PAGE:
According to several leading UK broadsheets, the iPad poses a risk to its users in the form of RSI, or repetitive strain injury. This condition is distinguished by lingering pain in the hands and wrists, usually a result of repeated keystrokes on an electronic device (like a computer, laptop or tablet) and improper posture.
Apparently, the main source for these newspaper articles was a blog entry from Ergolab. The post thoroughly panned the iPad’s “ergonomic challenges”, comparing it to a laptop mobilephonescoop.com in that department. It stressed that neck strain would result from typing on the touchscreen with the iPad laid on a level surface. In addition to a strained neck, eye strain was also pointed out as a possible consequence of using the iPad in this traditional fashion.
The Daily Mail, on the other hand, highlighted a condition they called “iPad Hand”, a result of repeatedly swiping the phone’s touchscreen. This would not only affect the hand, but the rest of the arm as well. Again, the iPad’s touchscreen keyboard was cited by the Mail, however this is more or less the case with most other tablets due to their general design characteristics.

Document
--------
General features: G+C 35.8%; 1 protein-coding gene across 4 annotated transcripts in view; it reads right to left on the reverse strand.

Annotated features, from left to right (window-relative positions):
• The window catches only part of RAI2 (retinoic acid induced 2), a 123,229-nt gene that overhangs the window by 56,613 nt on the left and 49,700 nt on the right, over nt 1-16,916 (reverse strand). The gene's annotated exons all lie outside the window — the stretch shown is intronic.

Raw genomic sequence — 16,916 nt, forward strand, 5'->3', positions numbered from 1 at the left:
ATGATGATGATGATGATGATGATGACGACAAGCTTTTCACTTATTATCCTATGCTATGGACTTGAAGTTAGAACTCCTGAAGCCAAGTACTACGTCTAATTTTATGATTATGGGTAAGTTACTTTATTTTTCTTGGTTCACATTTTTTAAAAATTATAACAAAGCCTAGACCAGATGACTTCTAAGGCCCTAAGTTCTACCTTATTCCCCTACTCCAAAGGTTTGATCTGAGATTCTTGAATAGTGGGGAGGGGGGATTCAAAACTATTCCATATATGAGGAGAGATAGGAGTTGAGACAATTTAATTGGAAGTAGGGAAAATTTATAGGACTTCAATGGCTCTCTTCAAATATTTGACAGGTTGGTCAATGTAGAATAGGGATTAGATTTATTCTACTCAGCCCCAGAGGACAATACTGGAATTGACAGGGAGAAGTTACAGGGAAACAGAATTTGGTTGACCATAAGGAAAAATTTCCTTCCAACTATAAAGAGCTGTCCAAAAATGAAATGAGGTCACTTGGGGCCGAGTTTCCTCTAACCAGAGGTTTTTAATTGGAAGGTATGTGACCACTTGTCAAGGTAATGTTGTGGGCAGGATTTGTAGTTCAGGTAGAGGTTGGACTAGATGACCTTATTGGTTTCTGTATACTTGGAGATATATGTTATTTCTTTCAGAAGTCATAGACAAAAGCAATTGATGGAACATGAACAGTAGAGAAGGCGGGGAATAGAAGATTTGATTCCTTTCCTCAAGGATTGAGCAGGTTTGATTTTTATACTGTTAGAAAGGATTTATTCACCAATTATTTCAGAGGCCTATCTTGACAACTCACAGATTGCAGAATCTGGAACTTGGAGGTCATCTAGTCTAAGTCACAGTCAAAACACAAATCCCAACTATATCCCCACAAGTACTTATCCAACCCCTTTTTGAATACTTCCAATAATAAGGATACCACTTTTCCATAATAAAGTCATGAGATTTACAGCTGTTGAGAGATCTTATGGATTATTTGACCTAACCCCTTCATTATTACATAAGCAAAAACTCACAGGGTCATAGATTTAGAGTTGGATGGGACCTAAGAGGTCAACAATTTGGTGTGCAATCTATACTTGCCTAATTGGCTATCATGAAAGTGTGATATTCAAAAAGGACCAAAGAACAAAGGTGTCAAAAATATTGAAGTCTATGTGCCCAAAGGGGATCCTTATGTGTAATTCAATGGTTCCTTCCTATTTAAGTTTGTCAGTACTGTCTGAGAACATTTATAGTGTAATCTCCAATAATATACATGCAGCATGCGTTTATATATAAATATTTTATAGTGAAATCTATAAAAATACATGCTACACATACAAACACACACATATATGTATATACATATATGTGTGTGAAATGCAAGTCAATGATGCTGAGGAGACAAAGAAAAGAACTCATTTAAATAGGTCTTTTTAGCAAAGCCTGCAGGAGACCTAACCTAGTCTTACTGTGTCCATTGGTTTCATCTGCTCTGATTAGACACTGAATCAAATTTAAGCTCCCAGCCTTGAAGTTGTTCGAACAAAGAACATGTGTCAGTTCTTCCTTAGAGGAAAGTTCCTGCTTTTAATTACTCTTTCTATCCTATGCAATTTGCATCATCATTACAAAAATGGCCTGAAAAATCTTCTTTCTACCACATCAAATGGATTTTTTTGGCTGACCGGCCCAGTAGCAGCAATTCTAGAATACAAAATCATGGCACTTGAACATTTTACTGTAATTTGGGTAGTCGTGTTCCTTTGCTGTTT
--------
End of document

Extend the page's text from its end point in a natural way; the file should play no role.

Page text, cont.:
One of the iPad’s few drawbacks has been its docking station, which would allow users to connect a keyboard to the tablet. While this may make the act of typing easier on its own, the fact that the dock’s height cannot be adjusted hasn’t done the iPad many favors in the comfort department. As such, many medical specialists still advise tablet users to watch their posture and minimize tablet usage to avoid the risk of injury.